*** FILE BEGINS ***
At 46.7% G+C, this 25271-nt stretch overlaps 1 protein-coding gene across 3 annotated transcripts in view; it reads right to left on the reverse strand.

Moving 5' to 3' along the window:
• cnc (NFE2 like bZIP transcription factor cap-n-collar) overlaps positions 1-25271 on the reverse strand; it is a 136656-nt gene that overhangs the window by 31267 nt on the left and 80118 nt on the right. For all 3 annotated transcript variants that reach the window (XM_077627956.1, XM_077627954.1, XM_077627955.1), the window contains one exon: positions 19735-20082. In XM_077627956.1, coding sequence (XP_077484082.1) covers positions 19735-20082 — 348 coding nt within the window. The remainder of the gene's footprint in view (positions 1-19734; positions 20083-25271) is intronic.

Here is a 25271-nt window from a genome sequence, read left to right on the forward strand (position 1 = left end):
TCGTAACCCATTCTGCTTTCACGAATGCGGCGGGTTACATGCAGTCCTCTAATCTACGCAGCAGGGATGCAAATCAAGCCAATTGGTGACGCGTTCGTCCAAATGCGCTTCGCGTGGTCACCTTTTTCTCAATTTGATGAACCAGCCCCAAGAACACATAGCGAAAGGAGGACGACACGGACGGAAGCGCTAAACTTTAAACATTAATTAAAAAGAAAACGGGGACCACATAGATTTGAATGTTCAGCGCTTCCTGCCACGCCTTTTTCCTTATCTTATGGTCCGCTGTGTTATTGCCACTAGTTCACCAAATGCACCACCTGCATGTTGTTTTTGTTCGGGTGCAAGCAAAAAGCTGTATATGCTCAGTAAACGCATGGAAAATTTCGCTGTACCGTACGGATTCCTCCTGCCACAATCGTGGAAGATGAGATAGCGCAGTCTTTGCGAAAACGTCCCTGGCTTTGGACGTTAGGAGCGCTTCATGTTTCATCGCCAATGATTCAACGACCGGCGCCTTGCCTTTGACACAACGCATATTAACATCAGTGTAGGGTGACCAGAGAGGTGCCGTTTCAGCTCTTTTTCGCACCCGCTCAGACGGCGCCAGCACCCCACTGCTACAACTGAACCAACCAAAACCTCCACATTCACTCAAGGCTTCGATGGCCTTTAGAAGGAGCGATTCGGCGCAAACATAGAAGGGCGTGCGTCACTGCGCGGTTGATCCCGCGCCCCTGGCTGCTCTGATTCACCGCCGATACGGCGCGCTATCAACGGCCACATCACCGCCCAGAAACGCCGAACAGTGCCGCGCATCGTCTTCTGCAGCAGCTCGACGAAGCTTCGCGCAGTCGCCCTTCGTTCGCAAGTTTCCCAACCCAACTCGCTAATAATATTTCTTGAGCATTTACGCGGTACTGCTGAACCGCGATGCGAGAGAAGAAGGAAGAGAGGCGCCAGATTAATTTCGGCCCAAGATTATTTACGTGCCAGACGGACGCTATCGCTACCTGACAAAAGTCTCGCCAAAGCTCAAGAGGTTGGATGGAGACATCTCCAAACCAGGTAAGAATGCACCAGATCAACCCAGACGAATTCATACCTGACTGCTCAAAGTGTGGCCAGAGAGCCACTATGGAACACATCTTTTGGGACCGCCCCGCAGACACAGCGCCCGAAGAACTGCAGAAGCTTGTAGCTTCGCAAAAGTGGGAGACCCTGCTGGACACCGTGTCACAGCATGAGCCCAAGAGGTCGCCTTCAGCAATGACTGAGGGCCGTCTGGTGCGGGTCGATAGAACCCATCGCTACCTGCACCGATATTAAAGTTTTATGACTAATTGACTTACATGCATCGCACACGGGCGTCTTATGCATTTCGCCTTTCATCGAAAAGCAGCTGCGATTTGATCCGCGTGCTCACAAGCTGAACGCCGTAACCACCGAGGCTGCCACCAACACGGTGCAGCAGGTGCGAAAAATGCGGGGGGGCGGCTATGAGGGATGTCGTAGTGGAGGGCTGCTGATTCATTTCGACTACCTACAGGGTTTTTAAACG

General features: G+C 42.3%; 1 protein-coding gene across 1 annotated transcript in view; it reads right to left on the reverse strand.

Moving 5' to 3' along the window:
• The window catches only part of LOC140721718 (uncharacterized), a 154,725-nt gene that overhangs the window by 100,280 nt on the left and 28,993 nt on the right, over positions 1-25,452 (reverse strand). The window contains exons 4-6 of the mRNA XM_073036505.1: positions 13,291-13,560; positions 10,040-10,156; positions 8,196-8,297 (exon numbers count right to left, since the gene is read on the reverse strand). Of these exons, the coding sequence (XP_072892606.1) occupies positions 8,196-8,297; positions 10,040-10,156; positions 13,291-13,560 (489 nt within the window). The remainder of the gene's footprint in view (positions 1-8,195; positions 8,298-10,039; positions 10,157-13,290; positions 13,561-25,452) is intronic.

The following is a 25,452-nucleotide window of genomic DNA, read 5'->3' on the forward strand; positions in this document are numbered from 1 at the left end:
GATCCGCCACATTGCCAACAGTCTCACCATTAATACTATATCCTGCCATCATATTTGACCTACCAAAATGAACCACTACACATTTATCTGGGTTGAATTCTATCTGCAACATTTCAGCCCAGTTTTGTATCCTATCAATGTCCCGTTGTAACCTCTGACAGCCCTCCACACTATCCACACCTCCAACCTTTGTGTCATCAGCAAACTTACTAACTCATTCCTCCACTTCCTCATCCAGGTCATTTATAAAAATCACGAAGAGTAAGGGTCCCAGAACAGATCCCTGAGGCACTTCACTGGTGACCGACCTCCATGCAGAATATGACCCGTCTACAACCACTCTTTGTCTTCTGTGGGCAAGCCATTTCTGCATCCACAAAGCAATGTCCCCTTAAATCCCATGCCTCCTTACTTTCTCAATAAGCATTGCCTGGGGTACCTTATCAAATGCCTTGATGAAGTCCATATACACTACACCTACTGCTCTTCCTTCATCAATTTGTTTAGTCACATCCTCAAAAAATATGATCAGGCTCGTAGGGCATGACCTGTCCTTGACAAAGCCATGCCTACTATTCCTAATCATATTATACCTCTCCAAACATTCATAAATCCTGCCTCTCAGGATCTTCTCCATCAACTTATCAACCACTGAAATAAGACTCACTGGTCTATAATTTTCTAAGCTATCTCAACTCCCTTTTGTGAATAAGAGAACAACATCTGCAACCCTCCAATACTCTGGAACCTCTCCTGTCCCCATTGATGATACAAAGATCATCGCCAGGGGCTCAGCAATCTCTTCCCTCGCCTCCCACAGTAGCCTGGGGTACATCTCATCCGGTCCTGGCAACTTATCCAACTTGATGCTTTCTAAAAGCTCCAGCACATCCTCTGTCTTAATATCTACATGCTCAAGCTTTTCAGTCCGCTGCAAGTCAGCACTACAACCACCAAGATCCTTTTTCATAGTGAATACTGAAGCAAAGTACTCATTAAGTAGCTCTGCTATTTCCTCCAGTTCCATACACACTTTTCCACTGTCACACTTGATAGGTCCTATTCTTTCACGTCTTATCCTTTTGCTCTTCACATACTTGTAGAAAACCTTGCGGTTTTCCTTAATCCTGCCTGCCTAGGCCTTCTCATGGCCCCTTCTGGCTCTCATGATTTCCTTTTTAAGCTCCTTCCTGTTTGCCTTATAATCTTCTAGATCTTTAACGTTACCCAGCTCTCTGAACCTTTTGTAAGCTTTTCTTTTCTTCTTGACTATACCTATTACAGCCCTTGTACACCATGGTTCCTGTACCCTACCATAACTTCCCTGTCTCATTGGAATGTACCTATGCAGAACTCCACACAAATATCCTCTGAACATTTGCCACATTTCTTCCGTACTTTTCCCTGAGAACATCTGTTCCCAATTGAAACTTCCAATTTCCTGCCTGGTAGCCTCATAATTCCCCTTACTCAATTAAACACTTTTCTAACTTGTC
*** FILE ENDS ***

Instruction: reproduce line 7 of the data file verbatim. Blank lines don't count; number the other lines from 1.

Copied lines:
Moving 5' to 3' along the window: